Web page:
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    "The NSW Supreme Court judge who presided over West Indies cricketer Chris Gayle's successful defamation case against Fairfax says she is 'troubled' by a statement issued by the publisher which suggested it did not get a fair trial.

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    « The bold and the bashful | Main | Unreasonable suspicion »
    Tuesday
    Jul142015

    Interns - throw off your chains

    An oversupplied market where interns are asked to pay whopping fees to law firms ... When is an intern really an employee? ... Barely Legal embarks on an internship and wrestles with the "work thresholds"   

    UNPAID internships are the new norm, which is an unfortunate development for young people seeking employment in the professions. 

    Law students feel the pinch more acutely than most. Due to the well publicised oversupply of law graduates (as if we're produced on a factory floor), more often than not students are shoved into unpaid internships out of necessity.  

    Law students also bear the brunt of some of the more challenging incarnations of market rationalism. 

    Take, for example, the recent case of Adlawgroup - a start-up firm in Adelaide that plans to charge a fee of $22,000 to allow an intern to intern at the firm for two years. 

    "For most employees the cost of the investment is $22,000 for the two year program. This cost includes the cost of the practicing certificate and the comprehensive continuing education program."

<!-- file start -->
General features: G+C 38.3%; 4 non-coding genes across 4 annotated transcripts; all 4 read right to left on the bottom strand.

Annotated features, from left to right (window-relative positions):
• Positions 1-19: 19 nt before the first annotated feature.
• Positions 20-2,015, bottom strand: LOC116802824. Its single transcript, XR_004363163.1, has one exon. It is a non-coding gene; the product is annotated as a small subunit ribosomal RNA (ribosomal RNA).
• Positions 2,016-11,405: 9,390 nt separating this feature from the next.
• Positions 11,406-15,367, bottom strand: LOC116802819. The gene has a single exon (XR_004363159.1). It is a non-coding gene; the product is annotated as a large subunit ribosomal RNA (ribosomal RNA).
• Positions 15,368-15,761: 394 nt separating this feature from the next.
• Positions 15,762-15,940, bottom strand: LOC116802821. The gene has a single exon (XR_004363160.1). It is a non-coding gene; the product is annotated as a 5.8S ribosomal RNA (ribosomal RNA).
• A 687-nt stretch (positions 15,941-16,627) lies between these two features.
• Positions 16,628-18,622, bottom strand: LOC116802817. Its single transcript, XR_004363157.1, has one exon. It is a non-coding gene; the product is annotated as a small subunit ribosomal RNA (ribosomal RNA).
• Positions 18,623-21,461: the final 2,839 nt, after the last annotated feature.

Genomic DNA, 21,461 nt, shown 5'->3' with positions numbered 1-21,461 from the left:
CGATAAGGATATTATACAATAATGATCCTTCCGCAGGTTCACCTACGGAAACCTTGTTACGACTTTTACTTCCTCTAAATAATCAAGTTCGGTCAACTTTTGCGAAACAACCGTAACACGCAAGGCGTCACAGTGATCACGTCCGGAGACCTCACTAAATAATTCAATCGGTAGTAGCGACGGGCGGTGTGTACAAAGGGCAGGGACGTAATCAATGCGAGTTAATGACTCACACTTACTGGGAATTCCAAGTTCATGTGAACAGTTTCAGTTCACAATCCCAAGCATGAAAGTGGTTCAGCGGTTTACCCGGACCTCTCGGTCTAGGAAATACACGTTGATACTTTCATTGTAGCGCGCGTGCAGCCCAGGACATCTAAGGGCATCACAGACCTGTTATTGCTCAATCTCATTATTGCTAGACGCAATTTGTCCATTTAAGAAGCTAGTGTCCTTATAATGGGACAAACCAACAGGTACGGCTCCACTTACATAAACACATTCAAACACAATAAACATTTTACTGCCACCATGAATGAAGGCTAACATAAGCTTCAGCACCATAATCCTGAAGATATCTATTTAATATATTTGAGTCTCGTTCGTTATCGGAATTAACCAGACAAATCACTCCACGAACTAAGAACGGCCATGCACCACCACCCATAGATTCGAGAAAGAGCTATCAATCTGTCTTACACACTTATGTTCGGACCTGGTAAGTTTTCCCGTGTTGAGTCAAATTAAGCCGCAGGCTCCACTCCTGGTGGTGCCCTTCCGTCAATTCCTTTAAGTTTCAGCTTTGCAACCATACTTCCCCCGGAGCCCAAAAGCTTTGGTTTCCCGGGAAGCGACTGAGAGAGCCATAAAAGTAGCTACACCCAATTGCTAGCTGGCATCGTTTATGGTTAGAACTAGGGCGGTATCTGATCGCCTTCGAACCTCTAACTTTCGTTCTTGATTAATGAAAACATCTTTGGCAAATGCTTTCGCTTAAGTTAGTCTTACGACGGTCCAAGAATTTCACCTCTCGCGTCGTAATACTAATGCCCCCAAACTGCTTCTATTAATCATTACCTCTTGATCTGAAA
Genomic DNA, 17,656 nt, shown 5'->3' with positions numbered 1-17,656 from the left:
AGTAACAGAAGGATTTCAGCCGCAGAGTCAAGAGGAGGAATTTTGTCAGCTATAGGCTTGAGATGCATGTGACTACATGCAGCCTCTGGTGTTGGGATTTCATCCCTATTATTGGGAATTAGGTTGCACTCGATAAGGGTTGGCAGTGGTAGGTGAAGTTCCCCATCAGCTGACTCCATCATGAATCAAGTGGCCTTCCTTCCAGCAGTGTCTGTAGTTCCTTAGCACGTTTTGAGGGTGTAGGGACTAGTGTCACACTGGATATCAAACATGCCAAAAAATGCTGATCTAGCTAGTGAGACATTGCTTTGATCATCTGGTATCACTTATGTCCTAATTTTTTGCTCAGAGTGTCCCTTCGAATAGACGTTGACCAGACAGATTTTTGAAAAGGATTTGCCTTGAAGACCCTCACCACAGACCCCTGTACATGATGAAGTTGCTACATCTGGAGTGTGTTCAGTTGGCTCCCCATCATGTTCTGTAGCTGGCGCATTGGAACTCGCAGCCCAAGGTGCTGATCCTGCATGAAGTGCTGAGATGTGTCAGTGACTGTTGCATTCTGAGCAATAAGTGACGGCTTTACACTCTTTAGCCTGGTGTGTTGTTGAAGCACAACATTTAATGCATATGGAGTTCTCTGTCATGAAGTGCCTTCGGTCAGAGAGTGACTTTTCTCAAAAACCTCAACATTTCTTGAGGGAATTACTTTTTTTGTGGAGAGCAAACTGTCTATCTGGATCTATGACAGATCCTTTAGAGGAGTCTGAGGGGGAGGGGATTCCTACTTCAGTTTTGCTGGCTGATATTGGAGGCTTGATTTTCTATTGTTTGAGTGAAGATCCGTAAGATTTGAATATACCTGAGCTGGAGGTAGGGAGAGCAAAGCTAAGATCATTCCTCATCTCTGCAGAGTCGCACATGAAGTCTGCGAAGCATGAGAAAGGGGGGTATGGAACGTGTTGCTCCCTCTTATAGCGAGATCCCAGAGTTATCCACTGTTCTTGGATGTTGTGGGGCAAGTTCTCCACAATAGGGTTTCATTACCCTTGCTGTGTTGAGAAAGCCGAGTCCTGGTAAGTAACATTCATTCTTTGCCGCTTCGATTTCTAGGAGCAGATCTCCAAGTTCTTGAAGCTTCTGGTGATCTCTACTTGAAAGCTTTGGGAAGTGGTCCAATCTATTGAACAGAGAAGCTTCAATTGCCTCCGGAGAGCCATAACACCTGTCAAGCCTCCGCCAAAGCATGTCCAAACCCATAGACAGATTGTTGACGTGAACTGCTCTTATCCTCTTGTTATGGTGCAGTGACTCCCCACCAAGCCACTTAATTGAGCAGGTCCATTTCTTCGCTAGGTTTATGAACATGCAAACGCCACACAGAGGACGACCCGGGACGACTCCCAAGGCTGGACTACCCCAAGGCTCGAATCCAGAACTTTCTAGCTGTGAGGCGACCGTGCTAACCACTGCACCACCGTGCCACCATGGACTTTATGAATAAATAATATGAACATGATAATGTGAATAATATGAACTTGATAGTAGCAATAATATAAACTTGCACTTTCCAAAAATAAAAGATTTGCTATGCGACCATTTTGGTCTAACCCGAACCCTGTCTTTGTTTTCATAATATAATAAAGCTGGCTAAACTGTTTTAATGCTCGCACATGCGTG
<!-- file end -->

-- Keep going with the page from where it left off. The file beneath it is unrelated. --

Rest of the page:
Welcome to the new way of getting a foot on the career escalator. 

    If any nascent lawyers want to sample the wares of this exciting business model, Adlawgroup is still accepting applications through its website. 

    Interns of the world unite 

    Concerned about the traps for young players, I undertook my own unpaid internship. 

    It turns out the Commonwealth Fair Work Ombudsman has my back. All I have to do is make sure my "employer" organisation doesn't breach certain thresholds of work, which may deem me worthy of a wage. 

    What is the reason for the engagement? 

    "If the work is more about being productive than about observation or learning, it is likely the intern is an employee."

    This is simple enough - simply work less. This might come naturally to some, but not most law students, who are driven by a ravenous hunger to compete and win. 

    In my current intern role I was told that I would be performing the work I otherwise do for money while studying. Some threshold. 

    What is the significance to the organisation? 

    "If the intern plays a role that is important in the organisation completing its work, the intern is more likely an employee."

    Many of the internship programs in which young law students partake are conducted on a rolling stock basis. When old interns leave, new ones fill their place, continuing the same work. 

    In some cases, such as the organisation for which I am currently an intern, if the steady trickle of interns were to shut off, the grunt work of the organisation would grind to a halt and so too major casework. The intern is a replaceable unpaid cog. 

    Is the intern too productive in the organisation? Who gets the benefit of the internship? 

    Interns get the benefit of a recommendation from the organisation, but they won't get a good recommendations if they aren't productive. 

    The key to an internship is to work less

    If the intern is too productive, they may meet a threshold of productiveness that dictates they are doing the work of an employee, and should be paid accordingly. If they ask to be paid, they get a bad recommendation. Such is life in an oversupplied graduate market. 

    Interns have little recourse to pay-packets, little ability to protest, and little access to the law. But what about organised labour? What about uniting and throwing off our chains? 

    When you're told by an Ombudsman that what you do isn't really labour, it becomes grievously apparent you don't have any chains to throw off. Perhaps a $22,000 intern fee is the next logical step. 

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